After a lot of persuasion I got the tape of “Oxygene” not long after “Equinoxe”. I remember buying it upstairs in John Menzies in Queen Street Cardiff, a shop that is now a Specsavers. The racks of cassettes on spinning reels, the assistant unlocking the rack to retrieve the cassette box. Oh and can I just say I hate the album cover? “Equinoxe” on tape was just one of those peculiar binocular ghosts on their own, but “Oxygene” – no that skull freaked me out. Still I couldn’t wait to hear it, not least as I’d not heard “Part 5” yet. I sat in my bedroom with my cassette player and played the album at last from start to finish. “Part 1” is slow and moody and drifting with a loud section in the middle with odd bass noises. “Part 2” leads in from this with sequences and Minipops again (I ended up with a VST instrument on my PC which exactly replicated that hissing and spitting drum pattern) and is fine and good, nice phased string synths and all. At this point with older ears and more knowledge of music and technology it is obvious to me that this is a limited eight track recording made more palatable by tricks of echo and reverb, spatial games and what in the Beatles era was called Artificial Double Tracking. Still, it doesn’t spoil the rolling pleasure of the music. “Part 3” is something and nothing, a wash of chords and one single melody repeated to fade into birdsong. “Part 4” was my introduction to this, more rolling synths, a traditional song structure with an almost vocal-like melody. “Part 5” I wanted more than anything at the time and it turned out that what my father believed to be scratches were the burbling synths at the start. This really is quite ambient again to start with, washes of phased chords, and a slow moving bass for melodic interest, the piece builds up slowly with more elements added gently – a tinkling synth top-line here, then that fat synth bass from “Part 1” reappears to spoil the tranquility, and at five minutes a speedy four note sequence enters, followed by what sounds like a triggered noise pattern, then more sequences and a high-lying melody over the top. Now this is fun! In stereo the main parts swap around but I didn’t know that in mono. Again at the end more reverb and echo added in a slightly dubby way, to lead into “Part 6”. Synthesised waves and bird calls and that Minipops machine set at mid-tempo, and oh here we go again, melancholy chord changes and two melodies that swoop around each other quite delicately. Now this piece does has specific memories – of the song playing while I played racing cars, and me working out words for it because I wanted to sing something to it. I’m not sure on the verses but can recall the chorus word for word. The melancholy air of this song really struck deep in me. Definitely my favourite piece on the album, and it takes me straight back to late 70s Penarth more than any other piece of music.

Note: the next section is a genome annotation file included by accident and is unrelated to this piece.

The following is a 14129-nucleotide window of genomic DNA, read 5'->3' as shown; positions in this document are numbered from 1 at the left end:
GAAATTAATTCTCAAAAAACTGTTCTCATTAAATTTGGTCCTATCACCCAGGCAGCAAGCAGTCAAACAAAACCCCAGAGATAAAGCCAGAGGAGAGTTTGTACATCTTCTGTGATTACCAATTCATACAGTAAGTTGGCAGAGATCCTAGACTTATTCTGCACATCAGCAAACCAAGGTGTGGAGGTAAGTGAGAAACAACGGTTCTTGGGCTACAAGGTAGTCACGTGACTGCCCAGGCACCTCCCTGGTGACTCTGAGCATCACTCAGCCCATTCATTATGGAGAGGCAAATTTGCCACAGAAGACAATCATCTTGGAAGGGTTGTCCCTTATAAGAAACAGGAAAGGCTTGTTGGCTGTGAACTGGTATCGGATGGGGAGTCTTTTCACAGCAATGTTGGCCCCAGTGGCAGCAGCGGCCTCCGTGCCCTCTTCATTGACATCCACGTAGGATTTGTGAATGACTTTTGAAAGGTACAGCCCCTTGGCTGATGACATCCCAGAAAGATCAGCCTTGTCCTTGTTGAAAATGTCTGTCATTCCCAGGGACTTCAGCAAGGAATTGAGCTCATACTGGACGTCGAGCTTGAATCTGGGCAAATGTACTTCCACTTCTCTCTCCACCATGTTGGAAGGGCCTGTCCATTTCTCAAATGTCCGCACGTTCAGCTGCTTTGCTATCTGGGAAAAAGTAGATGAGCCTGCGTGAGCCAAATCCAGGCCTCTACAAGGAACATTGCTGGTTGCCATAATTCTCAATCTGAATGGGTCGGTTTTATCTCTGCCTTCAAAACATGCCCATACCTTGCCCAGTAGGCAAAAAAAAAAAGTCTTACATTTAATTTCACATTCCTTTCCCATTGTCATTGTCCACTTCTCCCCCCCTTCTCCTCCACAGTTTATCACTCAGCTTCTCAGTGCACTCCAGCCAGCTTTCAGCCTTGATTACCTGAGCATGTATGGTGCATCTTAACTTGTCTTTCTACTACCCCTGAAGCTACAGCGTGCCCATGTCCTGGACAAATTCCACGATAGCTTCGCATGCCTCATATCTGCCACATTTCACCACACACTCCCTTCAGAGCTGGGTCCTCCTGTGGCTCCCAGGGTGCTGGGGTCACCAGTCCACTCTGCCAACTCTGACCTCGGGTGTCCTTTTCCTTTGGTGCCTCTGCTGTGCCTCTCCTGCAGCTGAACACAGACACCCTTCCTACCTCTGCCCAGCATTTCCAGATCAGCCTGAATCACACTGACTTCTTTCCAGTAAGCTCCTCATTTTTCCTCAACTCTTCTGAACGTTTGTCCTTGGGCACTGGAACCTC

Two years later in ’81 we were on holiday in Aberporth, West Wales around my birthday. On the inside cover page of whatever newspaper my father had bought there was a small advert for a new album “Magnetic Fields”. Ooh I didn’t know he’d made another record! Can I have it? Can I have it? Eventually we go to Woolworths in Penarth and find it on tape. The assistant kindly writes the date on a sticker inside the cassette box – Saturday 20th June 1981. I don’t know why she did that. Before I get the chance to listen to it, my family all go off to Usk. Relatives of mine had (and still have) a farm up there so we went to visit them. I can’t say I was best pleased, I wanted to listen to my new album. We pick up my Gran on the way and drive up the A449, and I get more wary as we get nearer. Ever since I’d seen “Apaches” – a well known public information film – I hated going to the farm. It was a death trap, clearly. How many kids died in “Apaches”? It was like a horror film in a farm. Just thinking about it now makes me wince. I mean again this is another aspect of my ASD – I took it literally so I believed it all. These days I tend to watch films or TV shows repeating “It’s not real” in my head. But by the by. We got to the farm and loads of the family were there, Molly and Trevor who owned it, Kenneth – their son – and Francis his wife, and their children who were about the same age as my brother and I. I think that was the first and last time I rode on a horse actually. So we all had a good time and enjoyed ourselves. We were just getting ready to leave and my parents called to my brother and Peter and I that we were going, so we ran across a field to get to the farmhouse and I was running after Peter and my brother and suddenly the ground fell away from me, I was submerged in water of some kind and was under for a few seconds before someone dragged me out, coughing and spluttering for breath. There had been a hole in the ground which the others had jumped over but I hadn’t seen it and went straight in – my bad eyes I’d imagine. I never did find out what was in the hole but it smelt absolutely disgusting. I was hurried into the farmhouse where a hot bath was run for me and I stripped out of my dirty stinking clothes. I can remember sitting in this bath with everyone around me, and I mean everyone. I was – what – twelve? Slightly self-conscious about myself, and I was naked in front of my whole family. Some spare clothes of Peter’s were found for me and my family drove back to Penarth as dusk settled across South Wales. I still stank to high heavens so had another bath at home. On my own this time. And I insisted on playing my new tape in the bathroom.